Former national security adviser John Bolton has a book deal, The Associated Press has learned.
The hawkish Bolton departed in September because of numerous foreign policy disagreements with President Donald Trump. He reached a deal over the past few weeks with Simon & Schuster, according to three publishing officials with knowledge of negotiations. The officials were not authorized to discuss the deal publicly and spoke on the condition of anonymity.
Two of the officials said the deal was worth about $2 million. Bolton was represented by the Javelin literary agency, whose clients include former FBI Director James Comey and the anonymous Trump administration official whose book, "A Warning," comes out Nov. 19.
The publishing officials did not know the title or release date. Simon & Schuster declined comment Saturday and Javelin did not immediately respond to a request for comment. Bolton's 2007 book, "Surrender Is Not an Option: Defending America at the United Nations and Abroad," was published by the conservative Simon & Schuster imprint Threshold Editions.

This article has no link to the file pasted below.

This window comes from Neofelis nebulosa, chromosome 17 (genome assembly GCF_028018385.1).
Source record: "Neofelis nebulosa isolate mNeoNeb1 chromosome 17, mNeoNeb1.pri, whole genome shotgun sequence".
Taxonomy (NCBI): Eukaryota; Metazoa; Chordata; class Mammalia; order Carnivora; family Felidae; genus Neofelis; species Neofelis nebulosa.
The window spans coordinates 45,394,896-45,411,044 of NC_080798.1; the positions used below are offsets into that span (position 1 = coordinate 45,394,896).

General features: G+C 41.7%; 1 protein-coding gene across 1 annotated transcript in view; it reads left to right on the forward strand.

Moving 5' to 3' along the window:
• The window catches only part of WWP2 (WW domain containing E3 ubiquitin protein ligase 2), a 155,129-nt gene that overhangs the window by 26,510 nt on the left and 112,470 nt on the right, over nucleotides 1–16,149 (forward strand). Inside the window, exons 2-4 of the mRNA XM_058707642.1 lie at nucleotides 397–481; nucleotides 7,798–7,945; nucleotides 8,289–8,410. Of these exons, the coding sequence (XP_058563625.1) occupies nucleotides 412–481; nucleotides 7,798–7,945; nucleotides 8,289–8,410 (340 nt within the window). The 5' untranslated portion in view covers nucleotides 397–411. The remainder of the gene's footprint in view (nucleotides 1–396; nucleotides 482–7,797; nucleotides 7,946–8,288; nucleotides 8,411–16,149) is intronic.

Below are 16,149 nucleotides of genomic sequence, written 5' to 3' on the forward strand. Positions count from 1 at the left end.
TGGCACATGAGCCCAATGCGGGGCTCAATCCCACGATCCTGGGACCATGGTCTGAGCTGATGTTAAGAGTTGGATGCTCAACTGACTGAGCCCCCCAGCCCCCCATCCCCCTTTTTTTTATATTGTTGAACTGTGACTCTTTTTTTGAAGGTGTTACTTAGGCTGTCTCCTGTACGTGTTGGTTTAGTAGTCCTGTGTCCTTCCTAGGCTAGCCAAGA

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Bolton's name has come up often recently during the House impeachment inquiry, which has focused on Trump's pressure on Ukraine to investigate potential 2020 election rival Joe Biden, the former vice president.
In a transcript of a closed-door interview released Friday, a former national security official described how Bolton had "immediately stiffened" as Ambassador Gordon Sondland "blurted out" that he had worked out a trade — Ukrainians' probe for an Oval Office welcome for Ukraine's new president — with Trump's acting chief of staff, Mick Mulvaney.
Fiona Hill said Bolton later told her that "I am not part of whatever drug deal Sondland and Mulvaney are cooking up" and asked her to relay that message to a White House lawyer.
Meanwhile, a letter from Bolton's attorney to the top lawyer for the House alleges that Bolton was "part of many relevant meetings and conversations" pertaining to the House impeachment inquiry of Trump that are not yet public.
The attorney, Charles Cooper, suggests Bolton will appear before Congress only if a judge orders him to do so.
Appointed in April 2018, Bolton was Trump's third national security adviser and is known for advocating military action abroad, a viewpoint Trump has resisted. In a speech in late September to the Center for Strategic and International Studies, given after he left the administration, Bolton offered a far more aggressive approach to North Korea's nuclear program than the one advocated by Trump, who has spoken warmly about North Korean leader Kim Jong Un.
"Every day that goes by makes North Korea a more dangerous country," Bolton said. "You don't like their behavior today, what do you think it will be when they have nuclear weapons that can be delivered to American cities?"